Monday, 2 March 2015

Theatre review: Multitudes

Much as it suits the narratives of particular papers and politicians to pretend otherwise, British Muslims aren't a homogenous group with a single mindset but are, as the title of John Hollingworth's play has it, Multitudes, all with their own experiences and priorities. Hollingworth attempts - with variable success - to put as many of these points of view, as well as some that oppose them, into a single Bradford family. The famously multicultural city becomes the unlikely venue for the Conservative Party Conference, at the same time as military action in Syria is being mooted. A moderate Muslim and longstanding local councillor with Parliamentary ambitions, Kash (Navin Chowdhry) is due to make an optimistic speech at the conference. He's a widower with a teenage daughter, and a white girlfriend, Natalie (Clare Calbraith,) who's got a surprise in store for him.

When Natalie converts to Islam on the even of the conference, Kash is less pleased than she expects: Familiar with the way the press will twist facts to shed a bad light on Muslims, he expects them to paint her conversion as something he forced on her.


Natalie's religious conversion also sets off tensions her mother has been holding back ever since she started dating Kash, and Lyn (Jacqueline King, looking terrifyingly Katie Hopkins-esque) is soon ranting racist views she's kept to herself so as to toe the party line. While all this is going on, Kash's daughter Qadira (Salma Hoque) is going unnoticed as she seeks a more radical solution to the British Muslim identity she doesn't feel really exists.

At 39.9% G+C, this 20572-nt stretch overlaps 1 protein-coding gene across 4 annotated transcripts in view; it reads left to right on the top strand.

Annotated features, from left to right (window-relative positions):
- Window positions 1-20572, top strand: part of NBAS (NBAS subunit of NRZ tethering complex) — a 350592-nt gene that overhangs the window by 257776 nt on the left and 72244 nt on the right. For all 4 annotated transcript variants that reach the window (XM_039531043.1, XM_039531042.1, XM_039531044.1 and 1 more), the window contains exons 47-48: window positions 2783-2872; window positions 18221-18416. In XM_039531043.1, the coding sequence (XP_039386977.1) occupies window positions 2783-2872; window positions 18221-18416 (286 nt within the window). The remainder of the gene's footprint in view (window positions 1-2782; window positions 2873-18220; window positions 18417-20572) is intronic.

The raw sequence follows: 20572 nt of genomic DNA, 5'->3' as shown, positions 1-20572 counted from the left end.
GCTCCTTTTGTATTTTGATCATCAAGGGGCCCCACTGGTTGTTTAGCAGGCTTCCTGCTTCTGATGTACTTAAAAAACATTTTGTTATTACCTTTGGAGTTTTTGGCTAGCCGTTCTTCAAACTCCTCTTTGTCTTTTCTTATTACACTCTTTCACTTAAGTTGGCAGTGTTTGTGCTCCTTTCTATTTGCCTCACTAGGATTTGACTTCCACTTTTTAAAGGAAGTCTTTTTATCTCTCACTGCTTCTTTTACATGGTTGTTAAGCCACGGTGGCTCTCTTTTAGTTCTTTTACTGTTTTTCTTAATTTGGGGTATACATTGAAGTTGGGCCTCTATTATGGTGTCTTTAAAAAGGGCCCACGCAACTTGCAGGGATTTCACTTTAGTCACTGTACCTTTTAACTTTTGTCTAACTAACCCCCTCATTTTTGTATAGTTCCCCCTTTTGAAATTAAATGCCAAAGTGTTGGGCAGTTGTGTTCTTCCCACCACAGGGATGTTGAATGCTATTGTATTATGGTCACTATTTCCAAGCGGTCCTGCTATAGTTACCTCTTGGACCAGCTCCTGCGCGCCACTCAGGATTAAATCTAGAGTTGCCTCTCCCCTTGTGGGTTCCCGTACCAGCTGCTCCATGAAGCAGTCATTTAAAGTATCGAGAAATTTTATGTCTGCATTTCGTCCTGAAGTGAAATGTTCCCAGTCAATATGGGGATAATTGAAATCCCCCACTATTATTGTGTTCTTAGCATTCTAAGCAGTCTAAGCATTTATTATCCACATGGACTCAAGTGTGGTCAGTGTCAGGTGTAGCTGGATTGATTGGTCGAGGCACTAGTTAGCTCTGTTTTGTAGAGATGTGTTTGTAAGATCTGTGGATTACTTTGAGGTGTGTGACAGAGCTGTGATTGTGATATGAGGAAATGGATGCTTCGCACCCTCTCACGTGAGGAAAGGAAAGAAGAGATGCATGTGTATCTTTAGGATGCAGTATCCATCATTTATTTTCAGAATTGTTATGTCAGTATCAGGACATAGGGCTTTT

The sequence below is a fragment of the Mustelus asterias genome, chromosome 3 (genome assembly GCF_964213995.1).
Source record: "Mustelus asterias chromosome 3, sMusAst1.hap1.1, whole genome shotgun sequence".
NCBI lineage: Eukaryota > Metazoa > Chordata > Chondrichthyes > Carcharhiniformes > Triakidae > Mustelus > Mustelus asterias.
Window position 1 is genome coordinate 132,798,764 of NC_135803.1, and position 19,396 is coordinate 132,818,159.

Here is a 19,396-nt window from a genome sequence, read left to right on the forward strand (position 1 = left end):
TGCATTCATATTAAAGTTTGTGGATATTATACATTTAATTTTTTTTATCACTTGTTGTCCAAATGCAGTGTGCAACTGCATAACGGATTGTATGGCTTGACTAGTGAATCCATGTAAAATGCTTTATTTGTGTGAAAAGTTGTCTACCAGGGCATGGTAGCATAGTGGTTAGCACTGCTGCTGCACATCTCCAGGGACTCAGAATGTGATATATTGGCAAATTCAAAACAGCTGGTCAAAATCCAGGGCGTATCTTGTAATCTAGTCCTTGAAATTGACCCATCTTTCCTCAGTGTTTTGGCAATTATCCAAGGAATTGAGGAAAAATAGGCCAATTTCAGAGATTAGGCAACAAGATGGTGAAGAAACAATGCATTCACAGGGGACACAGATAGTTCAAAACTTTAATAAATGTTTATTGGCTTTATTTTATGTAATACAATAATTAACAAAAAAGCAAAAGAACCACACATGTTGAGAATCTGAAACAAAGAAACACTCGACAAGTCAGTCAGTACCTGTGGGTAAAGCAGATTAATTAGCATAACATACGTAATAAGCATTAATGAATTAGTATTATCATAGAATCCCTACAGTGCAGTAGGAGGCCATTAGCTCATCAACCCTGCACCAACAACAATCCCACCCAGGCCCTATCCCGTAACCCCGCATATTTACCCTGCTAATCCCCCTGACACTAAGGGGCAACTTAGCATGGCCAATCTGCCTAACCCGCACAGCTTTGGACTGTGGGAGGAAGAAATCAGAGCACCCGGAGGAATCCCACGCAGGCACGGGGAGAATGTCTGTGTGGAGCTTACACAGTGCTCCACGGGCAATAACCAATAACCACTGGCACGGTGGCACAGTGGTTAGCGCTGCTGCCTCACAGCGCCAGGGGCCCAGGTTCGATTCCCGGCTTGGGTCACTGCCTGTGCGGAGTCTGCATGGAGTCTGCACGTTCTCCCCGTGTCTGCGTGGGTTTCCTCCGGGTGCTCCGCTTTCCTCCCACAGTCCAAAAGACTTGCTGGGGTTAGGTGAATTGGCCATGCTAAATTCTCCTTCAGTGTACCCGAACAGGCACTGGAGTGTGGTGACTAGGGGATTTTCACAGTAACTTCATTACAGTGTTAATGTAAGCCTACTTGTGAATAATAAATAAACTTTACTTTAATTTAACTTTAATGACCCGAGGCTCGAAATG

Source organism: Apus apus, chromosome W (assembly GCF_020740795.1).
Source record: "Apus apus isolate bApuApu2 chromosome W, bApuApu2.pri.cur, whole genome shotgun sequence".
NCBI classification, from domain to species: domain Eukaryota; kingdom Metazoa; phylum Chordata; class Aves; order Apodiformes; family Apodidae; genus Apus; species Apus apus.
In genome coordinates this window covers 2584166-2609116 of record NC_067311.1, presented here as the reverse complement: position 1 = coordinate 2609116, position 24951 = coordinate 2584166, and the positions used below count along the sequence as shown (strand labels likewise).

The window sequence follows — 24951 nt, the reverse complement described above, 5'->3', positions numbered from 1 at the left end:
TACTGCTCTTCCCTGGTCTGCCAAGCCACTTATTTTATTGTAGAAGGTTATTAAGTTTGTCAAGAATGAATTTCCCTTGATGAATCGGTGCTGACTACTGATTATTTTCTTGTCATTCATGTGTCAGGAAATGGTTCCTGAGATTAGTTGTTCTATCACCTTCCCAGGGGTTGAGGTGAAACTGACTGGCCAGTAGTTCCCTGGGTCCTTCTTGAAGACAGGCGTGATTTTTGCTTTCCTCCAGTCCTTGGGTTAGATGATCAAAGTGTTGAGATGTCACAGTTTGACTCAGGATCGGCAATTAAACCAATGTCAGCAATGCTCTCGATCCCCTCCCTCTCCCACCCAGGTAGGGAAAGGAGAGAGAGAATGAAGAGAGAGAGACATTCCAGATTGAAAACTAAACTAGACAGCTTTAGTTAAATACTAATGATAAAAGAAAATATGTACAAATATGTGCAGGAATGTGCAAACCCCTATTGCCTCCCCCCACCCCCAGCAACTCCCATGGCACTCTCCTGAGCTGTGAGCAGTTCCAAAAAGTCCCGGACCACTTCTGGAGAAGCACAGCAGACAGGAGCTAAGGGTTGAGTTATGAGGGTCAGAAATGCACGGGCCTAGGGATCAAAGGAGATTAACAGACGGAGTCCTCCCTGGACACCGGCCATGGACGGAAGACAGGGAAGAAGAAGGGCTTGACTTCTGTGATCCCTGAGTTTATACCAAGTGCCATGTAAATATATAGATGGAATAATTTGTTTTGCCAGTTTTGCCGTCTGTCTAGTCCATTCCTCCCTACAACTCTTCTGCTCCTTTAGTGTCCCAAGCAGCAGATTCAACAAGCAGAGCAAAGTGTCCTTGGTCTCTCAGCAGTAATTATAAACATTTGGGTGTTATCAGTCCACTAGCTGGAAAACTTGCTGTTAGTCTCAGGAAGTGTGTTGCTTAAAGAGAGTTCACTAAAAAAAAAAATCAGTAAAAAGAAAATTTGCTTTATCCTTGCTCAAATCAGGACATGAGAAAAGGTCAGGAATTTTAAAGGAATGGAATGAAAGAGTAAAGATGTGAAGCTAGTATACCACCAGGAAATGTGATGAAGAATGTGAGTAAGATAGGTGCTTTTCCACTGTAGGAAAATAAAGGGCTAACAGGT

So Multitudes aims to cover a lot of ground, an ambition that does frequently trip it up. It's mostly made up of very short scenes, jumping around in a way that after a while starts to feel unfocused. And when it does get to the meat of the debate, it largely consists of the characters screaming at each other for ten minutes at a time. So it's fortunate that Indhu Rubasingham has given the play a very confident, focused production that, while not disguising the script's problems, makes for a powerful examination of issues that are, unfortunately, always topical.


There's committed performances from the central cast, but kudos also has to go to Asif Khan and Maya Sondhi: As part of the attempt to reflect multicultural Bradford as much as possible, Hollingworth has included a large amount of supporting roles for them. It's a credit to their performances and Richard Kent's costume design that we instantly know who they're playing the moment they step on stage. Bradford is a character in its own right - I'd say it was largely defined by its multiculturalism, but that seems to come second to an unhealthy fixation with Greggs the Bakers that every character seems to share. For all its issues Multitudes can't be accused of not having something to say for itself, and it even builds to a pretty moving conclusion.

Multitudes by John Hollingworth is booking until the 21st of March at the Tricycle Theatre.

Running time: 2 hours 5 minutes including interval.

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